Observers so far counted 50,000 wintering butterflies after counting only 2,000 last year. Scientists speculate why.
The monarchs are back again in force to winter along the California coast. After a dismal showing the past three years, scientists and naturalists weren’t sure they were ever coming back.
“That’s what everybody was so worried about last year when our overall population dipped to under two thousand,” said Stephanie Turcotte Edenholm, an official observer.
“It’s over 30 years that they’ve been counting and keeping track of the populations. The fact that it dipped so low, and it dipped so low for the last three years, there was a great concern,” said Turcotte Edenholm.
“Last year it was under 2,000 and this year they’re already estimating that we have 50,000,” she was relieved to report.
Volunteers like Turcotte Edenholm are trained by the Xerces Society to conduct the official annual western monarch count for three weeks in November and another three weeks around the first of the year.
The western monarchs spend the breeding season, March to October, on the wing, consuming flower nectar and mating west of the Rockies. Migrating butterflies return to the California coast when the weather gets cold. The species return to the same site, sometimes even the same tree year after year.
Turcotte Edenholm explained that forests along the California coast offer winter flower nectar for food. The temperatures are warm enough, so the butterflies won’t freeze but cool enough to allow them to stay largely inactive.
“When it’s 55 degrees their bodies are paralyzed, so they just hang in the trees,” making a count possible in the mornings. The insects congregate in groups to stay warm.
Western monarch butterflies west of the Rocky Mountains migrate to the California coast for winter. Eastern monarchs migrate to Mexico.
Dr. Arthur Shapiro, Professor of Evolution and Ecology at the University of California, Davis says there are about 10 core wintering sites in California. He says he doesn’t know what happened to the western monarchs over the past three years.
“So, as of now we literally don’t know where those 50,000 bugs came from,” says Shapiro who has been tracking butterfly populations since the 60s.
Northern California butterfly counts during the breeding season were unprecedented, “Numbers in the I-80 corridor were extremely low, with no breeding observed and not a single adult seen at our permanent Sierran sites — first time ever for that”.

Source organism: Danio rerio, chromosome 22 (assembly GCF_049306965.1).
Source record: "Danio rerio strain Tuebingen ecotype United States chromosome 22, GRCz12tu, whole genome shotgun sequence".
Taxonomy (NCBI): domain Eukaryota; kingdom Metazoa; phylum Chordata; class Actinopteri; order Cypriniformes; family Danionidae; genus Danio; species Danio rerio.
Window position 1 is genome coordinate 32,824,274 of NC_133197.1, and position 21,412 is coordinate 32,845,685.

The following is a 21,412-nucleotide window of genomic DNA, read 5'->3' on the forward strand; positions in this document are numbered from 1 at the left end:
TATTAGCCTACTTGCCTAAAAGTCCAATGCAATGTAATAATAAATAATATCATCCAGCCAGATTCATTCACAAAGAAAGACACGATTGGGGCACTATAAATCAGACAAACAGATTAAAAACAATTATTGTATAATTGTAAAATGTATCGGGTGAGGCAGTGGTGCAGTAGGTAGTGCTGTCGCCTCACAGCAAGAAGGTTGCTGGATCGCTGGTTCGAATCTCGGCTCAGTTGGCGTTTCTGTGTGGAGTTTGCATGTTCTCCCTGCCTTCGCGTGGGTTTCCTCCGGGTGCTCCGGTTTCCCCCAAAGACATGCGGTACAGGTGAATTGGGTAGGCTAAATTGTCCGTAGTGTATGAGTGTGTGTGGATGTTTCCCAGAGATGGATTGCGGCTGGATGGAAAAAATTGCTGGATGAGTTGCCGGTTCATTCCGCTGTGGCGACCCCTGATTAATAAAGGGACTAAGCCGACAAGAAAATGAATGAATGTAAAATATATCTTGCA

The I-80 corridor runs from San Francisco to Sacramento past Lake Tahoe in the Sierra Nevada Mountains.
Is drought a possible cause?
Shapiro refutes claims that drought caused the decline pointing to a correlation, “What I can say is that Monarch populations had been in long, slow decline before the 5-year drought and rebounded significantly during the drought.”
Shapiro continued. “They then collapsed catastrophically when the drought ended and have apparently rebounded this year, a year of extreme drought.”
California is in the second year of drought. The previous two droughts for the state 2007-2009 and 2012-2016.
Insecticides may be part of the decline.
Shapiro suspects neonicotinoid insecticides may have had a role in the decline. Pesticide use is lower in drought years because many farmers leave their land fallow. “If pesticides are a cause, I won’t say THE cause, of the declines, this would provide a mechanism to account for improved numbers in dry years,” he adds.
Neonicotinoid pesticides accumulate in the nectar and pollen of treated crops and turf. The E.U. banned several neonicotinoid insecticides, used on crops and turf in 2013 to protect pollinators like bees.
Western monarch populations have been in decline for decades.
The Xerces Society, a non-profit focused on invertebrate conservation, reported a 99% wintering western monarch decline since the 1990s in the Golden State.
A recent study points to warmer autumns.
Shapiro was also cited in a recent study in the Journal Science. The study’s abstract states, “We found a 1.6% annual reduction in the number of individual butterflies observed over the past four decades, associated in particular with warming during fall months.”
But the study also notes that the butterfly populations increase with warning summers.
Why the rise and decline of the monarch merits more research:
“The Monarch is a ‘poster child’ for conservation,” said Shapiro of the orange and black butterflies that frequent summer and spring gardens. Who doesn’t remember studying Monarch butterflies, as kids even witnessing metamorphosis in the classroom?
They merit study said Shapiro, because the western monarchs, “… may reflect much broader trends in the eco-health of the planet. One can’t monitor everything. In fact, one can only monitor a few things, given the cost in time, person-hours, etc. So the desire is to focus on easily-monitored species that we think are likely to reflect processes operating beyond the individual species level!”